1. Managers of tributary and mainstem dams should communicate and cooperate to manage flow effectively on the river.

2. Future owners of NEP facilities should make a priority of utilizing NEP's valuable expertise in managing the flow of the Connecticut River.

3. All dam owners, including the U.S. Army Corps of Engineers, should have an integrated flow control system.


Relicensing of Hydroelectric Dams

Issue: When the hydro dams on the Connecticut River were first built, the river was so degraded that energy production was one of the few values remaining to the river, other than waste assimilation. Since the Clean Water Act went into effect in 1972, resulting strides in water quality improvement have brought the river back to a condition where it encourages rather than discourages recreation and once again offers valuable fish and wildlife habitat.

The cooperative process is preferable to the traditional FERC process, where participants often have to litigate in order to be heard.

The river is a public resource that offers incalculable tangible and intangible public benefits. The public rightly wants to understand the ways in which this asset is being managed by a private company. This is particularly true of riverfront landowners, and those who are abutters to lands owned by hydropower companies. Fishermen are concerned about low flows below dams and fluctuating impoundment levels above dams which may leave fish nests high and dry. Riverfront landowners in general and the agricultural community in particular are concerned about the role of rapid water level fluctuations in bank saturation and slumping.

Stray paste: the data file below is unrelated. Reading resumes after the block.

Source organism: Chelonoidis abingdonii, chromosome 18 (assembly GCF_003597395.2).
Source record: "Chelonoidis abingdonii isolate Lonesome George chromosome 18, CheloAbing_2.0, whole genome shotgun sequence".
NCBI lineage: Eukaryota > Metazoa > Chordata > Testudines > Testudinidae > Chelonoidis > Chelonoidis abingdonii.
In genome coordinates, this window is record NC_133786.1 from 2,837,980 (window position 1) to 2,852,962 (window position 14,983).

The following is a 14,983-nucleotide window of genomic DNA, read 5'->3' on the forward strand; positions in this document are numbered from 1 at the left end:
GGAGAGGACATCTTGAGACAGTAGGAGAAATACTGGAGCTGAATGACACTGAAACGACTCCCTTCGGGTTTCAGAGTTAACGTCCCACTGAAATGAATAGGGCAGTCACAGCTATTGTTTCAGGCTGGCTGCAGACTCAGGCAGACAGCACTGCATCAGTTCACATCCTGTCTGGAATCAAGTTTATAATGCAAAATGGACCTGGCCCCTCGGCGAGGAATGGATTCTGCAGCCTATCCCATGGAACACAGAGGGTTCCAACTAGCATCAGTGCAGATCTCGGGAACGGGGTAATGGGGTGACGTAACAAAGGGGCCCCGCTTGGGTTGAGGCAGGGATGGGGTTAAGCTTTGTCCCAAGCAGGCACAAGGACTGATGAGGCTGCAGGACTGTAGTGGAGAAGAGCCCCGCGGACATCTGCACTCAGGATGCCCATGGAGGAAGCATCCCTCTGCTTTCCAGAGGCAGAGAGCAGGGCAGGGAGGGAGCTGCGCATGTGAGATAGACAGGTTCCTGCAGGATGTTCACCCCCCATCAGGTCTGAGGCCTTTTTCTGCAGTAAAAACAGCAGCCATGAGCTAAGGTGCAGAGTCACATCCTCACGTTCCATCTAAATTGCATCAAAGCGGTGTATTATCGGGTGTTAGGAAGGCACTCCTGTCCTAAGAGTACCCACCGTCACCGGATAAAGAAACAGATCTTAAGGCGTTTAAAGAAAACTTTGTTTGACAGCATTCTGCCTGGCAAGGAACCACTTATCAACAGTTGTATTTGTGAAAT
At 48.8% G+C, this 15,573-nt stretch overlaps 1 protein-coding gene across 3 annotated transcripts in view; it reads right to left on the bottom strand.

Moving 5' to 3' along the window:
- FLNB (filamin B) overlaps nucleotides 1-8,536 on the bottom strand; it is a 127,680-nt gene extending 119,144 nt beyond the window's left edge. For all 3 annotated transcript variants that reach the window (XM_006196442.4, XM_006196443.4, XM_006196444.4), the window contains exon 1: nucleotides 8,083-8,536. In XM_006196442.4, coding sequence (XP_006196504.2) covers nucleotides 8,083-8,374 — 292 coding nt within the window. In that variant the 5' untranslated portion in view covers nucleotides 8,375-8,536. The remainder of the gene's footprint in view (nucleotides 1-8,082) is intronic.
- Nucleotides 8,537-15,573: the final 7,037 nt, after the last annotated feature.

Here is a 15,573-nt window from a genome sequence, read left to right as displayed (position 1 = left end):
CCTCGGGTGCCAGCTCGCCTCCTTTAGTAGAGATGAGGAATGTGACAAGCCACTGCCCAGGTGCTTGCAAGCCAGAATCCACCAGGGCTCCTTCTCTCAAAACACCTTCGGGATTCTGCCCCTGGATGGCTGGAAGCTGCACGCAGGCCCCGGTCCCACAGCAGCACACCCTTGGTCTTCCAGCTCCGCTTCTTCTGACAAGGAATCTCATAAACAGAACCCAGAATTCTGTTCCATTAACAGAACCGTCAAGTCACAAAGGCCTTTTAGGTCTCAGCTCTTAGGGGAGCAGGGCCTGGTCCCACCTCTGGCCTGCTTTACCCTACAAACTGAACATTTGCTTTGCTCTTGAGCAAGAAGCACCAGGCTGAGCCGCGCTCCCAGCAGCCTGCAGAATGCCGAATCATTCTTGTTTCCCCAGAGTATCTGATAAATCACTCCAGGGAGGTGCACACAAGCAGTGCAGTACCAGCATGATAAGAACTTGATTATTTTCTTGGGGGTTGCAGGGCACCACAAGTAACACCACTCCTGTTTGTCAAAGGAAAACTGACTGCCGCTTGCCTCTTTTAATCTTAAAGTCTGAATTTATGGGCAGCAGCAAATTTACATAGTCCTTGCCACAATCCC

Managing the flow of the largest river in New England is, however, a highly technical and complicated business. It involves separate and different kinds of responsibility to corporate shareholders. Both kinds of responsibility, to the public and to private investors, are closely defined by law and both must be met fairly.

Opportunities: Dam managers have a responsibility to inform and also to listen to and appreciate the needs of both their private shareholders and the general public. Congress amended the Federal Power Act in 1986 to require the Federal Energy Regulatory Commission (FERC) to give "equal consideration" to power generation and ecological, recreational, and historical values of a river when the terms of a dam license are developed. Relicensing discussions, such as those now underway for the three dams of the Fifteen Mile Falls reach of the Connecticut River, provide the key forum for addressing the public's concerns about water flow management.

1. Valley citizens must participate in relicensing discussions in order to be well informed about what is at stake, and to ensure that public opinion is well considered in the formation of the new licenses.

2. New England Power Company deserves credit for establishing a cooperative approach with river interest groups and public agencies to establish terms for the relicensing of the Fifteen Mile Falls project. This approach is preferable to the traditional FERC process where participants often have to litigate in order to be heard. The CRJC also recognize the ongoing and constructive dialogue between water managers at NEP with us and with our local subcommittees, and NEP's efforts to communicate with concerned landowners, river users, the towns, and the public at large.

3. FERC should attend closely to the results of the cooperative relicensing process for Fifteen Mile Falls.

4. FERC should also recognize the Connecticut River Corridor management plan as a comprehensive river plan for the Connecticut River to guide relicensing decisions. The CRJC will file the plan formally with FERC to ensure that the wishes of valley people for the management of the river are heard in Washington. Federal law states that in order to issue a license for a dam, FERC must determine that the terms of the proposed license are "best adapted to" and consistent with a comprehensive plan for that river. The river corridor management plan prepared by the CRJC and our local river subcommittees addresses specific dams and flow management in each of their five river segments, and can serve as the comprehensive river plan required by FERC.